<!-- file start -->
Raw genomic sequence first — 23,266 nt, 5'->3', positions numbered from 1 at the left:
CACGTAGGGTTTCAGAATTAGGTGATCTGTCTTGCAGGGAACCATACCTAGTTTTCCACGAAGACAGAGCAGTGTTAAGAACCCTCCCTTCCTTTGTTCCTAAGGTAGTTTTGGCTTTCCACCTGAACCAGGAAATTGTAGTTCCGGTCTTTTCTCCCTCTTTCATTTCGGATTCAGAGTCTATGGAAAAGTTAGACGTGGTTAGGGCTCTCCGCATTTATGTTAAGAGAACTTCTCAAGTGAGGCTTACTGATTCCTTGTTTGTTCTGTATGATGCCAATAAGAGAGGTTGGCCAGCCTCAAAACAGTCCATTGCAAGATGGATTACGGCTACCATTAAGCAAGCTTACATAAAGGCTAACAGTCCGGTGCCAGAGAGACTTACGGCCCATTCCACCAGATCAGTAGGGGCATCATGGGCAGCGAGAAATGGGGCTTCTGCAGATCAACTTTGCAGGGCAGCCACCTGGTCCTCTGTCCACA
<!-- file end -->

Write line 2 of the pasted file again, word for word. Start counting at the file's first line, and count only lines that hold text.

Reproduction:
CACGTAGGGTTTCAGAATTAGGTGATCTGTCTTGCAGGGAACCATACCTAGTTTTCCACGAAGACAGAGCAGTGTTAAGAACCCTCCCTTCCTTTGTTCCTAAGGTAGTTTTGGCTTTCCACCTGAACCAGGAAATTGTAGTTCCGGTCTTTTCTCCCTCTTTCATTTCGGATTCAGAGTCTATGGAAAAGTTAGACGTGGTTAGGGCTCTCCGCATTTATGTTAAGAGAACTTCTCAAGTGAGGCTTACTGATTCCTTGTTTGTTCTGTATGATGCCAATAAGAGAGGTTGGCCAGCCTCAAAACAGTCCATTGCAAGATGGATTACGGCTACCATTAAGCAAGCTTACATAAAGGCTAACAGTCCGGTGCCAGAGAGACTTACGGCCCATTCCACCAGATCAGTAGGGGCATCATGGGCAGCGAGAAATGGGGCTTCTGCAGATCAACTTTGCAGGGCAGCCACCTGGTCCTCTGTCCACA